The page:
An examination of these three groups’ social media presence sheds some light on their intended audiences. The YPG and Hêzên Rizgariya Efrînê’s associated Twitter accounts (@DefenseUnits, @HRE_official) are operated in English, as are the captions in the majority of their videos. When the two groups put out their press releases, they are similarly formatted and published as separate documents in English, Arabic, Kurmanji (Kurdish), and Turkish. It appears that the YPG and HRE intend to gain attention amongst a Western, English-speaking audience active on Twitter.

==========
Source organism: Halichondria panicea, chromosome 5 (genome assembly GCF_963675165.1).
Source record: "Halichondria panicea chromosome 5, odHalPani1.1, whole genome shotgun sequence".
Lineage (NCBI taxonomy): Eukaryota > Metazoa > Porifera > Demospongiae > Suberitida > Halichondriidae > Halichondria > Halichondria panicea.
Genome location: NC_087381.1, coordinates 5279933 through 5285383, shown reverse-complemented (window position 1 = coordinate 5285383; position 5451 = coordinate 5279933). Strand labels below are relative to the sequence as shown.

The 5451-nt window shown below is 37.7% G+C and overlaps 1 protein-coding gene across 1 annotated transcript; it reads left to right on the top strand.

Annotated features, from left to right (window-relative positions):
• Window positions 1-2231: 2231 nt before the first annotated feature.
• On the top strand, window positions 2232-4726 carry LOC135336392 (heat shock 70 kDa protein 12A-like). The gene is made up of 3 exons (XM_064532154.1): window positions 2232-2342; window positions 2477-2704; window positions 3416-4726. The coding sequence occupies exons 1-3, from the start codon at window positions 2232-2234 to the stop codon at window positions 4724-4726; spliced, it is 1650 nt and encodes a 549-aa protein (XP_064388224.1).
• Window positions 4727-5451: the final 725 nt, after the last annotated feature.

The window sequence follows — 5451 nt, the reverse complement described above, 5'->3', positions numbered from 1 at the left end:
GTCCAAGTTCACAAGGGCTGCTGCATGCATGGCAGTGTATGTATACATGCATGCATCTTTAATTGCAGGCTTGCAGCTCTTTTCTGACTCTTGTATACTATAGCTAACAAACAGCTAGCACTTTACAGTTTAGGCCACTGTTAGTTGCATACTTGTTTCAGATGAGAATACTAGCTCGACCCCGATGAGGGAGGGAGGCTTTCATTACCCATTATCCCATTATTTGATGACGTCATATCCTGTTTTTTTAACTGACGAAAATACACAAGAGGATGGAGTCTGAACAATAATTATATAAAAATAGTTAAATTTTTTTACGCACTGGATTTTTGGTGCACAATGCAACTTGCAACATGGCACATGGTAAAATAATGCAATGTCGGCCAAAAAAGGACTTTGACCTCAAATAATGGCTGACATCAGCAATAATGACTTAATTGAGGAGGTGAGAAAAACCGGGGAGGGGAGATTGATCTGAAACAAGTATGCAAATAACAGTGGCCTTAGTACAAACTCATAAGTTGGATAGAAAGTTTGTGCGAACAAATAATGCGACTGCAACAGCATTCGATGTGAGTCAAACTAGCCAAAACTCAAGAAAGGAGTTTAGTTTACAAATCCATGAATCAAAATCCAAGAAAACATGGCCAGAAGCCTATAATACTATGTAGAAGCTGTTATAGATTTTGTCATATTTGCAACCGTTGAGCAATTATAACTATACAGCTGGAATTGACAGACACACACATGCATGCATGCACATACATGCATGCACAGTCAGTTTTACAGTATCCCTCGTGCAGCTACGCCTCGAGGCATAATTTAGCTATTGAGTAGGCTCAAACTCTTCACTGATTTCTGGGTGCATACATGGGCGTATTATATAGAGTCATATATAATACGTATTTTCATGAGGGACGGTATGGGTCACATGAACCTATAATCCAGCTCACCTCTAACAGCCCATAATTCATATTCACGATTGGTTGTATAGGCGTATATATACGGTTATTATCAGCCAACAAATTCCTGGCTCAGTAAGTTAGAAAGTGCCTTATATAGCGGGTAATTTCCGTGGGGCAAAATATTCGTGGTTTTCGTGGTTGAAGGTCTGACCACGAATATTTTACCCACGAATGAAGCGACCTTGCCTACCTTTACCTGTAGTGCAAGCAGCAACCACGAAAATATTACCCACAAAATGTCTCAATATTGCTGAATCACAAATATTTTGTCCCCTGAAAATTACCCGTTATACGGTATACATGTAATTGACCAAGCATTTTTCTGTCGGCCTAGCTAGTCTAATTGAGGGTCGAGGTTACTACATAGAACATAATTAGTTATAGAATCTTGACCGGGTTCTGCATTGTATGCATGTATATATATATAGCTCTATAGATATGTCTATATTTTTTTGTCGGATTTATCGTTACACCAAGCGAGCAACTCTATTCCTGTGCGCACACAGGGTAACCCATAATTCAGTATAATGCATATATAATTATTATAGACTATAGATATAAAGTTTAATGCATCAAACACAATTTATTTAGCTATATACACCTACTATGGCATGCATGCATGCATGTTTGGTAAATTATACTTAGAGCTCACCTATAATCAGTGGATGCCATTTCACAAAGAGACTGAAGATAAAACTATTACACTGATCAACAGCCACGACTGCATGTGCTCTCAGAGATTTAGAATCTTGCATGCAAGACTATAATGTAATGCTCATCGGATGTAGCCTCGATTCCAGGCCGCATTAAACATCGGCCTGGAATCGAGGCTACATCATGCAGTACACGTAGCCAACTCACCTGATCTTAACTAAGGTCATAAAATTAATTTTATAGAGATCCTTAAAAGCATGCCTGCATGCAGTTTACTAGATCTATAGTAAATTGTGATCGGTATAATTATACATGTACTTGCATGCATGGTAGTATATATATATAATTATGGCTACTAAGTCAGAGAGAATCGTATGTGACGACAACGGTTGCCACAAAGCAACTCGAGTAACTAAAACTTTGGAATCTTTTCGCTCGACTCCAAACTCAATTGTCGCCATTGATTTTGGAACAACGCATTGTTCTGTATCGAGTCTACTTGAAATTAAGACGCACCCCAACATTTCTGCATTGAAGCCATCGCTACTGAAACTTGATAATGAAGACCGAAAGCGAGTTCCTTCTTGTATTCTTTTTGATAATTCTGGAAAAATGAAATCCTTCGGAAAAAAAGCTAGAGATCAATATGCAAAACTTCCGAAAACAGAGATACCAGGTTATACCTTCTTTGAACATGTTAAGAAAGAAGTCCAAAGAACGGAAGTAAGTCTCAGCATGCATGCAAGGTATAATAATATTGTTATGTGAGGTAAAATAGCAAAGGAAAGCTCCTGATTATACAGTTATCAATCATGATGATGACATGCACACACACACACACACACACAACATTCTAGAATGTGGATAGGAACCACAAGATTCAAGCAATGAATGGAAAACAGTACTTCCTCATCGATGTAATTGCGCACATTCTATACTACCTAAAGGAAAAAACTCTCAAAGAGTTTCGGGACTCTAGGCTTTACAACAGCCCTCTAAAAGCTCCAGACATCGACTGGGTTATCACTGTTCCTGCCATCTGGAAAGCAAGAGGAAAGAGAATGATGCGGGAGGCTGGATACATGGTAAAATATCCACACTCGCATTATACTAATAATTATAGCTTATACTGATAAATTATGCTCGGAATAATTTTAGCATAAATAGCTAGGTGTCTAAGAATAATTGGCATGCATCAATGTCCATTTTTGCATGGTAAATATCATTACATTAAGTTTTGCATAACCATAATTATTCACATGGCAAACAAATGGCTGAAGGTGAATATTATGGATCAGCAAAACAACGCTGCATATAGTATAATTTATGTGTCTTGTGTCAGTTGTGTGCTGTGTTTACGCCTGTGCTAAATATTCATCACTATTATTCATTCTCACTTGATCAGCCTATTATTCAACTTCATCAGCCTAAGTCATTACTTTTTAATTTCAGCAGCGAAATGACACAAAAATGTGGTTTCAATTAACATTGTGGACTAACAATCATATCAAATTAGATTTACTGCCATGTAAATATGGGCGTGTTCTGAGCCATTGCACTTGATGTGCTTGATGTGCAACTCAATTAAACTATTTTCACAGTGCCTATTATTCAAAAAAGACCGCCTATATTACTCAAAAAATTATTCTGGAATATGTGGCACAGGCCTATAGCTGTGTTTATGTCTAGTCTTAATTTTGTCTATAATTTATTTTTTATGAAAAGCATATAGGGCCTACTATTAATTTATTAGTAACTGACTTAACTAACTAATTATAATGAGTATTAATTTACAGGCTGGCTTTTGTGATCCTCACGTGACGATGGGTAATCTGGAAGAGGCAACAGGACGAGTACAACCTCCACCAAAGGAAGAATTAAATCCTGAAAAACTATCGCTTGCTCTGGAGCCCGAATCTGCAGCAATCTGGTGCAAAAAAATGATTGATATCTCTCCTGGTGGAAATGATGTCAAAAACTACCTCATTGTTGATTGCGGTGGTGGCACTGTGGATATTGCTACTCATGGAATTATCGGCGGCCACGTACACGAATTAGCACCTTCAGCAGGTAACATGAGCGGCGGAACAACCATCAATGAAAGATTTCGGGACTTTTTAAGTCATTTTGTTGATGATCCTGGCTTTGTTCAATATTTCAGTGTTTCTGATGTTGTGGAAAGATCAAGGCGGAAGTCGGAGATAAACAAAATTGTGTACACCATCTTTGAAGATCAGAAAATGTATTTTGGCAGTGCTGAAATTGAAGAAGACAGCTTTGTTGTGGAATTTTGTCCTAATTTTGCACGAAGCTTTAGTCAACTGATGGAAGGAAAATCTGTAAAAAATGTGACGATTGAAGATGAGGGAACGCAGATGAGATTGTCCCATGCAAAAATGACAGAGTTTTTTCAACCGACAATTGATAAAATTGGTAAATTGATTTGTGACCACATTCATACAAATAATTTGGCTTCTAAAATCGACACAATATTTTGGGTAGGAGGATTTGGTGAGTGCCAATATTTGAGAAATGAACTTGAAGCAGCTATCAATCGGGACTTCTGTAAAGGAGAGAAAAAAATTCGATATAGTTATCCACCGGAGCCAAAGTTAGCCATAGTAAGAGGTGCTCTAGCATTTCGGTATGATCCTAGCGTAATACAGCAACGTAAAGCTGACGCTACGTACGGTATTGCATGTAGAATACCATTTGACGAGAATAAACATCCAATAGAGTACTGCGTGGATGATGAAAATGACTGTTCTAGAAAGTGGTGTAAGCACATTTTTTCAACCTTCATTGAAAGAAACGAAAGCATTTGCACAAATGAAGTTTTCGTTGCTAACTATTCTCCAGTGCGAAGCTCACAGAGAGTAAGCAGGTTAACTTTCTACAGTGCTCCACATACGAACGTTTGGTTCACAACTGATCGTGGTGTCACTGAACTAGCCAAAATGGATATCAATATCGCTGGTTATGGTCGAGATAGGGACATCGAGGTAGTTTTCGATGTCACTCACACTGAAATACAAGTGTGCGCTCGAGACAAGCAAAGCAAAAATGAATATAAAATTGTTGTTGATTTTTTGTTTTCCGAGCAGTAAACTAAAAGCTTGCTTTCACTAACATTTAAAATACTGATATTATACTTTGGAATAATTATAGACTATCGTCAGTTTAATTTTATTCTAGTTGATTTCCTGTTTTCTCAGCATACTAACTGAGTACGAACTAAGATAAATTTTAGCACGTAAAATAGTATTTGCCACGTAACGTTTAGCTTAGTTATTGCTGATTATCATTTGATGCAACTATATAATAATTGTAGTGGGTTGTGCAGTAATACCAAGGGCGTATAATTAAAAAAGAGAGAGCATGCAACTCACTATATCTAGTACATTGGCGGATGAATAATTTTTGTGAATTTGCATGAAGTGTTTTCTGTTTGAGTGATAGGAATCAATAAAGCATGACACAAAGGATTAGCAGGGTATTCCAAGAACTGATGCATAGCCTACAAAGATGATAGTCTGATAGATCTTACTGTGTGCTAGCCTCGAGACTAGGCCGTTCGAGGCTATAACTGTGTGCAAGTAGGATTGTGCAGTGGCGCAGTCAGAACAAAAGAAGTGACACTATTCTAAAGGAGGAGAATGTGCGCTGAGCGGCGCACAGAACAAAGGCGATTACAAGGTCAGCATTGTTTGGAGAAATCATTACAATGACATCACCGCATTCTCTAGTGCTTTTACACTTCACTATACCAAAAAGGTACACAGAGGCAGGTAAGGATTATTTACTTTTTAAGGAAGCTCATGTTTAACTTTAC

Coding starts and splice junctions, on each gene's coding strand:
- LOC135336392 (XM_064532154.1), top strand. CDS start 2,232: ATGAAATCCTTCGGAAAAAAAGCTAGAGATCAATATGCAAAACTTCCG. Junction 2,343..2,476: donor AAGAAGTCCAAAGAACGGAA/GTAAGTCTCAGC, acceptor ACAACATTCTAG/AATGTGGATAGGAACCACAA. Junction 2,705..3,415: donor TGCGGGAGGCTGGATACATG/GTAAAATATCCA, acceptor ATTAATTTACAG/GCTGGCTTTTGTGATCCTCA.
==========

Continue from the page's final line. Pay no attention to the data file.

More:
This stands in contrast to how Ghadab al-Zaytoun operates on social media. GaZ’s website and the videos published on it are entirely in Arabic. News of recent operations are announced alongside diatribes attacking Turkey, the TFSA, and collaborators while highlighting the justness of their cause. This points to Ghadab al-Zaytoun targeting an audience inside Afrin, both of their supporters and their enemies. The macabre music and imagery of their videos appear as an attempt to intimidate enemy combatants and potential informers.
Assessing the casualties afflicted by and on the insurgents in Afrin is quite challenging due to the previously mentioned opaqueness of information in the region and the only incomplete documentation of claimed guerrilla activity. Turkey and the local opposition groups have a vested interest in downplaying the ability and effectiveness of the insurgency, while it appears the YPG have inflated their successes.